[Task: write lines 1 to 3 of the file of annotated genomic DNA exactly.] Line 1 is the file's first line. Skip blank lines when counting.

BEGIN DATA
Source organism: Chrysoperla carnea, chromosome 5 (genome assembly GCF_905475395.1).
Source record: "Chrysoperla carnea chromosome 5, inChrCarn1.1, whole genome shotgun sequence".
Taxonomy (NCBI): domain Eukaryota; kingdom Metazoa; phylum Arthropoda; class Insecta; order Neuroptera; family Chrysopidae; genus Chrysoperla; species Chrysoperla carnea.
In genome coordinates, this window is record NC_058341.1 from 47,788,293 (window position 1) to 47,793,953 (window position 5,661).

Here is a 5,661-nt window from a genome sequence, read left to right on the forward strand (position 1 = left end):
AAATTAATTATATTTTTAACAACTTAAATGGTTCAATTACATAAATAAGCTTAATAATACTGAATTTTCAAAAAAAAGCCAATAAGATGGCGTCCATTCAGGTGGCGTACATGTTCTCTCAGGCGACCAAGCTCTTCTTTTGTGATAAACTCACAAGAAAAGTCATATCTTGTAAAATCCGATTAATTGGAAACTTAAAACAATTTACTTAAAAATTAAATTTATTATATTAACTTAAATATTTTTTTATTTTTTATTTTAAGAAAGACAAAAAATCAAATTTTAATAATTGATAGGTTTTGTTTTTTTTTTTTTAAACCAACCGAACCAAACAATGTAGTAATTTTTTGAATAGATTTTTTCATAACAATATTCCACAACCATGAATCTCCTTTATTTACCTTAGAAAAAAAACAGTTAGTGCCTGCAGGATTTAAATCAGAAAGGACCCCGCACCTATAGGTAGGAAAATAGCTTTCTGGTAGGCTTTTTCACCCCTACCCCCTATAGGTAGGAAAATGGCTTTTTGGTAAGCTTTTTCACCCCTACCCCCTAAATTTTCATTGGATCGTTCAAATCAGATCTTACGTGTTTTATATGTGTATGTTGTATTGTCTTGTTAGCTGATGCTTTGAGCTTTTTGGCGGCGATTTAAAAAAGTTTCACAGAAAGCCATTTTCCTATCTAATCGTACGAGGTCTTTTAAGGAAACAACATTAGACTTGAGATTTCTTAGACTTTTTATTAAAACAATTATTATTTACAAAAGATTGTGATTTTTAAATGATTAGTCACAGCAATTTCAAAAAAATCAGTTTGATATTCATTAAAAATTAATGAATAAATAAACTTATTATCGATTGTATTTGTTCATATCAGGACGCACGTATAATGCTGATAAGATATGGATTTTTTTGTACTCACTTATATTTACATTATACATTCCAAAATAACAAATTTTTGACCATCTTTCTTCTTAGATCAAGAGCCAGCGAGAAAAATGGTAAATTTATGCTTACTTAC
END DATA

Source organism: Chrysoperla carnea, chromosome 5 (genome assembly GCF_905475395.1).
Source record: "Chrysoperla carnea chromosome 5, inChrCarn1.1, whole genome shotgun sequence".
Taxonomy (NCBI): domain Eukaryota; kingdom Metazoa; phylum Arthropoda; class Insecta; order Neuroptera; family Chrysopidae; genus Chrysoperla; species Chrysoperla carnea.